Publication fees for this article were partially sponsored by Bruker Corporation.


Partial support for this work was provided by the National Institute of Health (R01GM100470 and 1R01GM095959-01A1; to MA and JDS) and a Core Facility grant from the Indiana Clinical and Translational Sciences Institute (funded in part by NIH grant #UL1 TR000006; to JDS).


Name Company Catalog Number Comments
FAB Minimal Media: Prepare every ~4 weeks. Top to 1 L with nanopure H2O.
(NH4)2SO4 Sigma A4418 2 g.
Not used in P. aeruginosa tendril formation studies.
Na2HPO4 x 7H2O Sigma-Aldrich S9390 9 g
KH2PO Sigma P5655 3 g
NaCl BDH BDH8014 3 g
MgCl2 x 6H2O solution (198 g/L) Fisher Scientific M33 1 ml
CaCl2 x 2H2O solution (14 g/L) Fisher Scientific C79 1 ml
Trace metal solution (see below) n/a n/a 1 ml
Trace Metal Solution: Top to 1 L with nanopure H2O. Maintain in a glass bottle, stirring and covered with foil.
CaSO4 x 2H2O Sigma-Aldrich 255548 200 mg
MnSO4 x H2O Sigma-Aldrich M7634 20 mg
CuSO4 x 5H2O Fisher Scientific C493 20 mg
ZnSO4 x 7H2O Sigma-Aldrich Z4750 20 mg
CoSO4 x 7H2O Sigma-Aldrich C6768 10 mg
NaMoO4 x 2H2O Sigma S6646 10 mg
H3BO3 Fisher Scientific A74 5 mg
FeSO4 x 7H2O Sigma-Aldrich F7002 200 mg
CTT Media: Prepare as needed. Top to 100 ml with nanopure H2O.
Tris-HCl, 1 M solution (adjust to pH 8.0) Amresco 0234 1 ml.
Prepare a 1 M stock solution in nano pure H2O. Adjust pH to 8.0 and filter sterilize (0.2 μm pore).
K2HPO4, 1 M solution (adjust to pH 7.6) Sigma-Aldrich P3786 0.1 ml.
Prepare a 1 M stock solution in nano pure H2O. Adjust pH to 7.6 and filter sterilize (0.2 μm pore).
MgSO4 solution Fisher Scientific M65 0.8 ml.
Prepare a 1 M stock solution in nano pure H2O. Filter sterilize (0.2 μm pore).
Casitone BD Diagnostics 225930 1 g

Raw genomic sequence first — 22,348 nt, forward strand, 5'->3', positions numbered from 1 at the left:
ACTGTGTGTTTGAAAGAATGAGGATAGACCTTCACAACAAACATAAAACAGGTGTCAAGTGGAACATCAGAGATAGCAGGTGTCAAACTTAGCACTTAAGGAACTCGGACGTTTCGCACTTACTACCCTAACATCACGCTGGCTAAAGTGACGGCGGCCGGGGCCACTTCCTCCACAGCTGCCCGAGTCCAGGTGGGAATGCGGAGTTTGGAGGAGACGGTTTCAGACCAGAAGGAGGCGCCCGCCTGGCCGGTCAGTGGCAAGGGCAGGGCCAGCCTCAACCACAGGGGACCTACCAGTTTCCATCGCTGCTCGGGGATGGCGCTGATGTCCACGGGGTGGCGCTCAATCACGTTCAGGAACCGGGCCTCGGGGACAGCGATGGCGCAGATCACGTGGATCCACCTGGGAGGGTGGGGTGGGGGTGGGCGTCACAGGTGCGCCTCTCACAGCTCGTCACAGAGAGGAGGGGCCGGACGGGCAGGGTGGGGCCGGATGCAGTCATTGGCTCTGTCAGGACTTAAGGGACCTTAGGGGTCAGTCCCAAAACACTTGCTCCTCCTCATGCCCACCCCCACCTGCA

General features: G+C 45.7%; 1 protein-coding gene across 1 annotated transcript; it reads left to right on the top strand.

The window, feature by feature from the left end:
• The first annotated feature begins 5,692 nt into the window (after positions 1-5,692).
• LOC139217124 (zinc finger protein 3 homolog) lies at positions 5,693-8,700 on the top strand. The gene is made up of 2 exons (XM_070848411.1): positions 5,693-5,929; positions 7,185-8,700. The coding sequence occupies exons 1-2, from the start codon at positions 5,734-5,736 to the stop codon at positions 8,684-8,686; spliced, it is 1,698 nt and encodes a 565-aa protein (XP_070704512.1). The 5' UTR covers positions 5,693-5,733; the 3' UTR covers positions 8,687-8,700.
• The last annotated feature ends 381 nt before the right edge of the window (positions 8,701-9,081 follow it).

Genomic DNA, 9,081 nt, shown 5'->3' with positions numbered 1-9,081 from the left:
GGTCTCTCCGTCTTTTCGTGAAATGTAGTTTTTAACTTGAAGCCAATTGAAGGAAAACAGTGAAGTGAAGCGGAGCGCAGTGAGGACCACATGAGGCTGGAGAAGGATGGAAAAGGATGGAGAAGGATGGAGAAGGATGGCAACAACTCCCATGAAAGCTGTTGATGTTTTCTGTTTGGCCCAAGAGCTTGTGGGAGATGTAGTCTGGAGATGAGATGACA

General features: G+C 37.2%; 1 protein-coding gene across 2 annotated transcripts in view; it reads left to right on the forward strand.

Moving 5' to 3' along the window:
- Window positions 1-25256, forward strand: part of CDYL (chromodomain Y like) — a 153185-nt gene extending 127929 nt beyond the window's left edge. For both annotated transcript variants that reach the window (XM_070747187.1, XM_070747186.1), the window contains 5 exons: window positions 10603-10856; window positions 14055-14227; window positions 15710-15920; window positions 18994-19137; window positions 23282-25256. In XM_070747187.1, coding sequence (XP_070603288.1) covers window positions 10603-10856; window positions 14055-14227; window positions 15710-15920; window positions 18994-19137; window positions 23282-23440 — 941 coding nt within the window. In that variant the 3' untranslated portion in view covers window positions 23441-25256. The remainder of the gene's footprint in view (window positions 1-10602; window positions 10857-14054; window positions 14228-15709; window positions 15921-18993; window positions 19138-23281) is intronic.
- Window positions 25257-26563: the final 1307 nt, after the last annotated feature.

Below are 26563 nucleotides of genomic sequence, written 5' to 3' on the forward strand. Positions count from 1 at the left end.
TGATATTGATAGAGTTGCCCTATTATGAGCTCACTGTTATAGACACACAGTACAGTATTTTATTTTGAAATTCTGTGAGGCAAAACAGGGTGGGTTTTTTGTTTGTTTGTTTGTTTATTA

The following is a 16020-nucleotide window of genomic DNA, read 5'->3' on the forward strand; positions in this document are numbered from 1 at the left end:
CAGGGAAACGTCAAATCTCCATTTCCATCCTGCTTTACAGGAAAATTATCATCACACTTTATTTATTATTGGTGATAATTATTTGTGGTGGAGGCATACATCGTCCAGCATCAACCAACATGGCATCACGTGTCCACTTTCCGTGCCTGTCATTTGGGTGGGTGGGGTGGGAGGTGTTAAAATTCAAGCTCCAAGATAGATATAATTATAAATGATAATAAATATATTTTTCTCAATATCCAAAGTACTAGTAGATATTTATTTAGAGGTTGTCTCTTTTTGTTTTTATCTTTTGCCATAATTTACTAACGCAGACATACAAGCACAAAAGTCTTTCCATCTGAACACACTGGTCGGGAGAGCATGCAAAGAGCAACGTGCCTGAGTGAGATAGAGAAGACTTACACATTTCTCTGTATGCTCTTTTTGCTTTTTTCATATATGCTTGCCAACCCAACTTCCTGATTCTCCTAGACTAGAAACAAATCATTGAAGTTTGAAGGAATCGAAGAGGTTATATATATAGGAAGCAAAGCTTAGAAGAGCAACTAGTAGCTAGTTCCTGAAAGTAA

Additional Reagents:
LB Broth, Lennox BD Diagnostics 240230 2% (wt/vol)
D-(+)-Glucose Sigma-Aldrich G5767 30 mM for overnight broth cultures; 12 mM for swarm media.
Prepare a 1.2 M filter sterilized stock solution in nano pure H2O. Add to media after autoclaving.
Casamino acids (CAA) Amresco J851 0.10% (wt/vol).
Recommended for P. aeruginosa tendril formation studies. Add to media prior to autoclaving.
Agar, Noble Sigma-Aldrich A5431 0.45% (wt/vol).
Preferred Noble agar for P. aeruginosa surface motility studies. Add to media prior to autoclaving.
Agar, Noble Affymetrix 10907 1.50% (wt/vol).
Used in M. xanthus surface motility studies. Not recommended for P. aeruginosa motility studies. Add to media prior to autoclaving.
Agar, Granulated Fisher Scientific BP1423 0.60% (wt/vol)
Higgins Waterproof Black India Ink Higgins HIG44201 0.50% (vol/vol).
Mix ink with inoculum to test swarm media surface moisture.
SYTO® 64 Red Fluorescent Nucleic Acid Stain Invitrogen S-11346 Use 4 μl (for P. aeruginosa) or 8 μl (for M. xanthus) of SYTO® 64 per 100 ml of molten agar (added after autoclaving).
Relevant Materials and Equipment
Petri dish, sterile, 150 mm x 15 mm (Dia. x H) VWR 25384-326
Petri dish, sterile, 100 mm x 15 mm (Dia. x H) VWR 25384-342
Petri dish, sterile, 60 mm x 15 mm (Dia. x H) VWR 25384-092